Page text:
Any cost savings from purchasing fuel at low prices can be nullified by transporting with an inefficient fleet. Most efficiency improvements–such as streamlined trailer aerodynamics or retrofitting the engine for renewable fuel use–require significant capital investments. However, there are several controllable factors that can boost fuel efficiency for a fraction of the cost.
One of the biggest boons to fuel efficiency is employing highly-skilled drivers, which can improve fuel efficiency by five to 20 percent. Roy Craigen, President of Transcom Fleet Services, suggests testing drivers beyond licensing standards to ensure they’re versed in industry-standard driving techniques, such as accelerating smoothly and minimizing idling. Beyond that, routinely monitoring things like tire air pressure and speed go a long way toward conserving fuel. Here are a few quick stats Craigen shared with Derek in a recent conversation that show the impact driver actions can have:
• A three percent variance in air pressure impacts fuel efficiency by one percent.
• For every 10 MPH over 55 MPH, you consume 10 percent more fuel.
• A 100 truck fleet operator can add over $700,000 to its bottom line by improving fuel efficiency just a half a mile per gallon.
Better Plan Delivery Routes and Shipment Loads
A final strategy for reducing fuel costs is to plan more intelligent routes and truckload shipments. Both of these goals can be accomplished with transportation management system (TMS) software. TMS software helps fleets suppress fuel costs by planning routes in a way that minimizes miles travelled and the number of stops. The resulting efficiency gains can help fleets make more deliveries within comparable operating hours. When used in conjunction with a well-trained dispatcher, this can be a great way to minimize things like time spent in fuel-wasting commuter lanes.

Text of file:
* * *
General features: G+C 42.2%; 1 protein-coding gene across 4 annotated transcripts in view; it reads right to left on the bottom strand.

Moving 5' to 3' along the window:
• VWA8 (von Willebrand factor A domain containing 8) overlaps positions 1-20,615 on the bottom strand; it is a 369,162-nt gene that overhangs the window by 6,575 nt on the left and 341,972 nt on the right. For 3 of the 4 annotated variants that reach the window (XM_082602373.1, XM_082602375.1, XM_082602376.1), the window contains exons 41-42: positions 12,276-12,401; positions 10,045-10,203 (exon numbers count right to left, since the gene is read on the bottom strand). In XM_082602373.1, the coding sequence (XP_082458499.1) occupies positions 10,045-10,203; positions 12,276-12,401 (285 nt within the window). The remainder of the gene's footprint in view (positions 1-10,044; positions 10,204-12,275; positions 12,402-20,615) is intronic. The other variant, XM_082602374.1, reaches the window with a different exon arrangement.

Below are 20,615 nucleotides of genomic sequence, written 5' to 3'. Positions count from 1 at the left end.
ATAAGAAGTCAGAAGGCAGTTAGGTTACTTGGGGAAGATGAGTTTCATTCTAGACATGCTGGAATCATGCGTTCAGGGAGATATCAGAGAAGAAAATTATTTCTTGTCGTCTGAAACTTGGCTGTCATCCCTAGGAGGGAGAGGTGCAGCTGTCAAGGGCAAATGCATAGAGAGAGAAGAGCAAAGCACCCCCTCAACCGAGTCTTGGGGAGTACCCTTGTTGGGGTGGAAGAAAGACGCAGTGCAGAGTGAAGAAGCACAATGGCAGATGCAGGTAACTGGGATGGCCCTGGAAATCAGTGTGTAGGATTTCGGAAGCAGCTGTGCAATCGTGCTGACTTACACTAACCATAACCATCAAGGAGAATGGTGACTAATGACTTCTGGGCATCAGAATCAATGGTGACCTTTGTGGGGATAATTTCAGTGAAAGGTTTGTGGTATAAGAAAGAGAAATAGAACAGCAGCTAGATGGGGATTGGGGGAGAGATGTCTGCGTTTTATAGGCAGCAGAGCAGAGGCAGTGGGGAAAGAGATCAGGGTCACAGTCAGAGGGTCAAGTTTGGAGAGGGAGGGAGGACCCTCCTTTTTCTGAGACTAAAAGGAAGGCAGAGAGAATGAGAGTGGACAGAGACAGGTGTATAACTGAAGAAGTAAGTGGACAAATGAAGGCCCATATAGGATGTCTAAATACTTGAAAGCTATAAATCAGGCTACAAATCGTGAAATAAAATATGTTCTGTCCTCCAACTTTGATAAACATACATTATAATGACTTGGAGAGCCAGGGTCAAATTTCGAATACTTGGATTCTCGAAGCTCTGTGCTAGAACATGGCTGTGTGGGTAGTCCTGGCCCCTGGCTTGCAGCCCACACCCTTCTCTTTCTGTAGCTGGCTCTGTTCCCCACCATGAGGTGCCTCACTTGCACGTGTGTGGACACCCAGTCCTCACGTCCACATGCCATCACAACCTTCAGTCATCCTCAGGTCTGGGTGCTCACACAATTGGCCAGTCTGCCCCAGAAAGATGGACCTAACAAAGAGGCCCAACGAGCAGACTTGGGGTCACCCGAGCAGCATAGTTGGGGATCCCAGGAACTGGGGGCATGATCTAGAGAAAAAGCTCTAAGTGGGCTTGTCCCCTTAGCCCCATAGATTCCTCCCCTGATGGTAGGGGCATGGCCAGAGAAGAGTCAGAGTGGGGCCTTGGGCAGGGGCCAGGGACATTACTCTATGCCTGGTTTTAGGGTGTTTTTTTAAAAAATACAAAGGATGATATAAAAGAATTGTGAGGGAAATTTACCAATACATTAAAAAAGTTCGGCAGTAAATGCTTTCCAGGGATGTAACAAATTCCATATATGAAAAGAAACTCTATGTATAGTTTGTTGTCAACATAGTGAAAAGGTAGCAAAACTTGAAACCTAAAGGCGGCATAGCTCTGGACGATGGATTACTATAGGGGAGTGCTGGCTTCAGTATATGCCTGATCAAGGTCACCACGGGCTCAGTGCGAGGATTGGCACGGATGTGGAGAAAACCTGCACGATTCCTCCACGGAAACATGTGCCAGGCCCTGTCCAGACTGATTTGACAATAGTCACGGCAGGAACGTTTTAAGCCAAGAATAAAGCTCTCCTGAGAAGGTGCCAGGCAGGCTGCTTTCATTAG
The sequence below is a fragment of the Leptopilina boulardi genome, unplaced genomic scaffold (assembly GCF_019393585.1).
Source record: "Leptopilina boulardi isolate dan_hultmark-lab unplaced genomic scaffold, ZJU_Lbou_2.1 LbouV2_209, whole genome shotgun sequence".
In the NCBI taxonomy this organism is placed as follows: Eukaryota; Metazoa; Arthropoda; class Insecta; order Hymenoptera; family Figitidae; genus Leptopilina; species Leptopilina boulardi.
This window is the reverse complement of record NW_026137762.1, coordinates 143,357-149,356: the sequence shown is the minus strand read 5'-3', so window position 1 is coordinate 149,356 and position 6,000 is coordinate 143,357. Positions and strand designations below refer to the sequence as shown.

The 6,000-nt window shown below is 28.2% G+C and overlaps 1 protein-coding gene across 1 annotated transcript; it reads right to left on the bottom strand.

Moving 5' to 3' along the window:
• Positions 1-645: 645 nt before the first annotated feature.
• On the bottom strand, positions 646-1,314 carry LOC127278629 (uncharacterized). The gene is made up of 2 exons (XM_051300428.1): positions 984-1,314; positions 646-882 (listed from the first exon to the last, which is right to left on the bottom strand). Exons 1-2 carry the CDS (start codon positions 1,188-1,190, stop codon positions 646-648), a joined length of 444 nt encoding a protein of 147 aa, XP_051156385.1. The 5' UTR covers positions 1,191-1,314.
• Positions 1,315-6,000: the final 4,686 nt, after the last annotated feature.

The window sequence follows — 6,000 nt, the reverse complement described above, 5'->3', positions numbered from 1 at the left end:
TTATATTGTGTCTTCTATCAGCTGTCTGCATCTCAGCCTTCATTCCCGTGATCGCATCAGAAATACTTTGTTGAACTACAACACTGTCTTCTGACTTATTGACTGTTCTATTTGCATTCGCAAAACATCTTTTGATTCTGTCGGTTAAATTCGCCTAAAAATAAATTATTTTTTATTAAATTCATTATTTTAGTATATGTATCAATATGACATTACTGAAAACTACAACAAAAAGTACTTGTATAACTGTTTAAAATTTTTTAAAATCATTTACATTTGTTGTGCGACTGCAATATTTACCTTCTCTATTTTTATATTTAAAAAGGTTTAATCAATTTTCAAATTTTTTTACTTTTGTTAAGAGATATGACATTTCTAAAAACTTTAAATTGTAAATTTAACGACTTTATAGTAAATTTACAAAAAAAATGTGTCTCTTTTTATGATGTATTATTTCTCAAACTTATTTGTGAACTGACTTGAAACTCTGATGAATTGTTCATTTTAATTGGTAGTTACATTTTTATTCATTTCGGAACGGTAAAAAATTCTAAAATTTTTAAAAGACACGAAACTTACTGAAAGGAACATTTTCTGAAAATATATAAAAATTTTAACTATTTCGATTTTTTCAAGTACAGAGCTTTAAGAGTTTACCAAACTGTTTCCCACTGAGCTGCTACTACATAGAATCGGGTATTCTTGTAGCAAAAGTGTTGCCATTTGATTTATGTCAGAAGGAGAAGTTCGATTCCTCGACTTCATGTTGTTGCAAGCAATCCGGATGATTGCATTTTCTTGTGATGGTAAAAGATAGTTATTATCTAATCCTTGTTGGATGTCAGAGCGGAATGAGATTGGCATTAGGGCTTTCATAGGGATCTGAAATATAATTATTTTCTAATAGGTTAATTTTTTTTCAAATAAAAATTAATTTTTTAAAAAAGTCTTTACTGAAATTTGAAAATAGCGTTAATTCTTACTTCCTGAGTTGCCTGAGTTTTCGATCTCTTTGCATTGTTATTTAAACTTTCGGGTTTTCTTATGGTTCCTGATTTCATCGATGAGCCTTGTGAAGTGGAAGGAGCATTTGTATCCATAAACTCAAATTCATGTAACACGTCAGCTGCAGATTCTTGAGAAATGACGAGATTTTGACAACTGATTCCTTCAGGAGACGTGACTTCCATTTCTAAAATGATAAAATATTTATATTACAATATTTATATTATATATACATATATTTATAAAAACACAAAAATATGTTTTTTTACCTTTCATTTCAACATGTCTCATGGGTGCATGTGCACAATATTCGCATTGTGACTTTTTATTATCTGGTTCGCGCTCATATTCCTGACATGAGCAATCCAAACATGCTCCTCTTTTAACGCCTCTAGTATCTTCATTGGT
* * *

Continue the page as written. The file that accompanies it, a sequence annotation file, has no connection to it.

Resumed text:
Creating intelligent routes is complemented by load planning features that ensure trucks leave with a fully-stocked load to reduce return trips. This limits fuel surcharges incurred by making less frequent shipments. It also helps make difficult decisions, such as whether to drop off the heaviest load first–even if it’s farther away–to make the rest of the drops with a lighter, more efficient vehicle.
As Derek stated, companies that put these strategies to use will be prepared to deal with the high fuel prices of today and tomorrow. By reducing the impact of rising fuel prices, companies with fleet operations can maintain competitiveness without sacrificing their bottom line.

Dan Goodwill

Dan Goodwill

Dan Goodwill, President, Dan Goodwill & Associates Inc. has over 30 years of experience in the logistics and transportation industries in both Canada and the United States. Dan has held executive level positions in the industry including President of Yellow Transportation’s Canada division, President of Clarke Logistics (Canada’s largest Intermodal Marketing Company), General Manager of the Railfast division of TNT and Vice President, Sales & Marketing, TNT Overland Express. Goodwill is currently a consultant to manufacturers and distributors, helping them improve their transportation processes and save millions of dollars in freight spend. Mr. Goodwill also provides consulting services to transportation and logistics organizations to help them improve their profitability.
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3 Comments » for Energy conservation strategies remain a key priority for truckers
  1. Ross Souch says:

    Another way to conserve fuel is to instal our P-EYE products that economically keeps tires running at peak performance. We all know that tires running at peak performance will save on replacement costs, road calls as well as using less fuel. This ultimately reduces carbon deposits into the air which is a WIN-WIN situation. or 905 494-0255

  2. Lets not forget a few more helpful additions:
    -Super single tires
    -Boat wings for flat tops (most fleets don’t use them anyway)
    -Side skirts
    -Engine chips (not for the faint of heart, they can do more harm than good sometimes)
    -Air dynamic mirrors

  3. Allen Roulston says:

    Actually, if 55 mph is used for baseline mpg, 65 mph would increase fuel consumption by 39%, based solely on increased aerodynamic drag.